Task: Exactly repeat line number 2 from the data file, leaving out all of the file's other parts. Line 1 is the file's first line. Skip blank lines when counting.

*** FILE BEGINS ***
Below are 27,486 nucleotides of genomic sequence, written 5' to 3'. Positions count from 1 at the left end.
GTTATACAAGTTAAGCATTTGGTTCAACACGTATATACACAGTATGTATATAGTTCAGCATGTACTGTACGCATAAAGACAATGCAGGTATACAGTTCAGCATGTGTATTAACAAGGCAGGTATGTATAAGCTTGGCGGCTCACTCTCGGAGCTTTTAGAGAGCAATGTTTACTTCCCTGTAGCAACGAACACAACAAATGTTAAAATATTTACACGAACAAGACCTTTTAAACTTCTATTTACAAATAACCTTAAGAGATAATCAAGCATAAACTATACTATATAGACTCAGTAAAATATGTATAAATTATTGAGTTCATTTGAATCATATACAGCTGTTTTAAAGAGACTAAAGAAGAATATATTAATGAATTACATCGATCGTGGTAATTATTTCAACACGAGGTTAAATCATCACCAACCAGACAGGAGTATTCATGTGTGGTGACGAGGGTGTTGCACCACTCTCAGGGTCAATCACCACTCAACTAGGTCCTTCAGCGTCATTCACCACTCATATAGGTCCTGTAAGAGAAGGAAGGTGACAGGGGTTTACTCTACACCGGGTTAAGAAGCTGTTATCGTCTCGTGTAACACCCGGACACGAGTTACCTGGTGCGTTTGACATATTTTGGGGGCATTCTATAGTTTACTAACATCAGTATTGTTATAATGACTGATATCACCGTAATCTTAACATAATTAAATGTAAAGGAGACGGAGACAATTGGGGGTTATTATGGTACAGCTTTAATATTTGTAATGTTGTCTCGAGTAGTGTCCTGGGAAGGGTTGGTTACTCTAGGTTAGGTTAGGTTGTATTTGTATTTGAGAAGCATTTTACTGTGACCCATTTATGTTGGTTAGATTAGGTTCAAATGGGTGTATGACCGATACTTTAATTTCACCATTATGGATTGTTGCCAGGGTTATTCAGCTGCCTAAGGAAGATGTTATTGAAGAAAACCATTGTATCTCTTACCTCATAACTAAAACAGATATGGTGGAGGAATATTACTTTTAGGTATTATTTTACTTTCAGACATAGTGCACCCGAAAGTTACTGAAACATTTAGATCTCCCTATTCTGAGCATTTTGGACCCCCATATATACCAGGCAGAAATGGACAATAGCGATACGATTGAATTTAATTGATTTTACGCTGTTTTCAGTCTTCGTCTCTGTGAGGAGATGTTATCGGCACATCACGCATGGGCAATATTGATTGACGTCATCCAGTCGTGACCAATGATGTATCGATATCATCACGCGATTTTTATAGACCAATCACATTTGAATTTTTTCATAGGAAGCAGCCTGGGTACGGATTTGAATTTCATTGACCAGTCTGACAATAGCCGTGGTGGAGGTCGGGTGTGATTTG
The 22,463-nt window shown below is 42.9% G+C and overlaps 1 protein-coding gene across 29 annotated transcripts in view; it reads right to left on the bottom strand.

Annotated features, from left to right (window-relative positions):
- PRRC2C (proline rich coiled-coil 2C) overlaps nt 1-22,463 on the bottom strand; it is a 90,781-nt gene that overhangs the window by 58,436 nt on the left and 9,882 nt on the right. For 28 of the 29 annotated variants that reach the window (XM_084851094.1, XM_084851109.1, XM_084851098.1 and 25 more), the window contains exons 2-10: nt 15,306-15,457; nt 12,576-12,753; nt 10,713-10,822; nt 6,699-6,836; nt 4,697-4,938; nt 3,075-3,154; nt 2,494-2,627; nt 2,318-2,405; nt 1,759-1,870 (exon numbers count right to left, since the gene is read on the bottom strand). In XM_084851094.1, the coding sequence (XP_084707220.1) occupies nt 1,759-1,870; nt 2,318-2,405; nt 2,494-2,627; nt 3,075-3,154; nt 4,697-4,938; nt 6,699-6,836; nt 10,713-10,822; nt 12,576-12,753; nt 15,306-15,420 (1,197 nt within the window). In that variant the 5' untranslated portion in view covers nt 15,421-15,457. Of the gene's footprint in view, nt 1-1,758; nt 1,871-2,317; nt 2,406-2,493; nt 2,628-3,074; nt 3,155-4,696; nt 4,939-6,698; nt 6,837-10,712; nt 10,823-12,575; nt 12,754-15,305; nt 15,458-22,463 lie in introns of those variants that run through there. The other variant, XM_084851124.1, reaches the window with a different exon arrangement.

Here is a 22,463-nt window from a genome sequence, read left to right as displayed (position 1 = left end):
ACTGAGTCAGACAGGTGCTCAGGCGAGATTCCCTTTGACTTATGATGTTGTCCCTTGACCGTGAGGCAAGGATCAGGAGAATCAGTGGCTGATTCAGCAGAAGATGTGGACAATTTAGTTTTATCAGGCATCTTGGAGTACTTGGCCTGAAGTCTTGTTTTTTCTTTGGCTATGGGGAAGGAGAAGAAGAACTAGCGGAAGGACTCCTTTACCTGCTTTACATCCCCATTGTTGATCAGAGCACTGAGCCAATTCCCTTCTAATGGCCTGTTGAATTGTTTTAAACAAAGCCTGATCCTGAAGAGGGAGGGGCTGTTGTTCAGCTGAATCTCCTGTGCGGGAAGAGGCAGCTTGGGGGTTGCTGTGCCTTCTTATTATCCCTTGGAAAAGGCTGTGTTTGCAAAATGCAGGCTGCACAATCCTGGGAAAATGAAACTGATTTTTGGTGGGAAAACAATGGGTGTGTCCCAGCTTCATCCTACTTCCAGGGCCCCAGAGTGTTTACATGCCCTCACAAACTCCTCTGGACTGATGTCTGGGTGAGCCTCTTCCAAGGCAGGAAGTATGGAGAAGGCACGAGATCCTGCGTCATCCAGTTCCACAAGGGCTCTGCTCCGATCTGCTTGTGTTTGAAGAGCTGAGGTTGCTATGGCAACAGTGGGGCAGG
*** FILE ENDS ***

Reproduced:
GTTATACAAGTTAAGCATTTGGTTCAACACGTATATACACAGTATGTATATAGTTCAGCATGTACTGTACGCATAAAGACAATGCAGGTATACAGTTCAGCATGTGTATTAACAAGGCAGGTATGTATAAGCTTGGCGGCTCACTCTCGGAGCTTTTAGAGAGCAATGTTTACTTCCCTGTAGCAACGAACACAACAAATGTTAAAATATTTACACGAACAAGACCTTTTAAACTTCTATTTACAAATAACCTTAAGAGATAATCAAGCATAAACTATACTATATAGACTCAGTAAAATATGTATAAATTATTGAGTTCATTTGAATCATATACAGCTGTTTTAAAGAGACTAAAGAAGAATATATTAATGAATTACATCGATCGTGGTAATTATTTCAACACGAGGTTAAATCATCACCAACCAGACAGGAGTATTCATGTGTGGTGACGAGGGTGTTGCACCACTCTCAGGGTCAATCACCACTCAACTAGGTCCTTCAGCGTCATTCACCACTCATATAGGTCCTGTAAGAGAAGGAAGGTGACAGGGGTTTACTCTACACCGGGTTAAGAAGCTGTTATCGTCTCGTGTAACACCCGGACACGAGTTACCTGGTGCGTTTGACATATTTTGGGGGCATTCTATAGTTTACTAACATCAGTATTGTTATAATGACTGATATCACCGTAATCTTAACATAATTAAATGTAAAGGAGACGGAGACAATTGGGGGTTATTATGGTACAGCTTTAATATTTGTAATGTTGTCTCGAGTAGTGTCCTGGGAAGGGTTGGTTACTCTAGGTTAGGTTAGGTTGTATTTGTATTTGAGAAGCATTTTACTGTGACCCATTTATGTTGGTTAGATTAGGTTCAAATGGGTGTATGACCGATACTTTAATTTCACCATTATGGATTGTTGCCAGGGTTATTCAGCTGCCTAAGGAAGATGTTATTGAAGAAAACCATTGTATCTCTTACCTCATAACTAAAACAGATATGGTGGAGGAATATTACTTTTAGGTATTATTTTACTTTCAGACATAGTGCACCCGAAAGTTACTGAAACATTTAGATCTCCCTATTCTGAGCATTTTGGACCCCCATATATACCAGGCAGAAATGGACAATAGCGATACGATTGAATTTAATTGATTTTACGCTGTTTTCAGTCTTCGTCTCTGTGAGGAGATGTTATCGGCACATCACGCATGGGCAATATTGATTGACGTCATCCAGTCGTGACCAATGATGTATCGATATCATCACGCGATTTTTATAGACCAATCACATTTGAATTTTTTCATAGGAAGCAGCCTGGGTACGGATTTGAATTTCATTGACCAGTCTGACAATAGCCGTGGTGGAGGTCGGGTGTGATTTG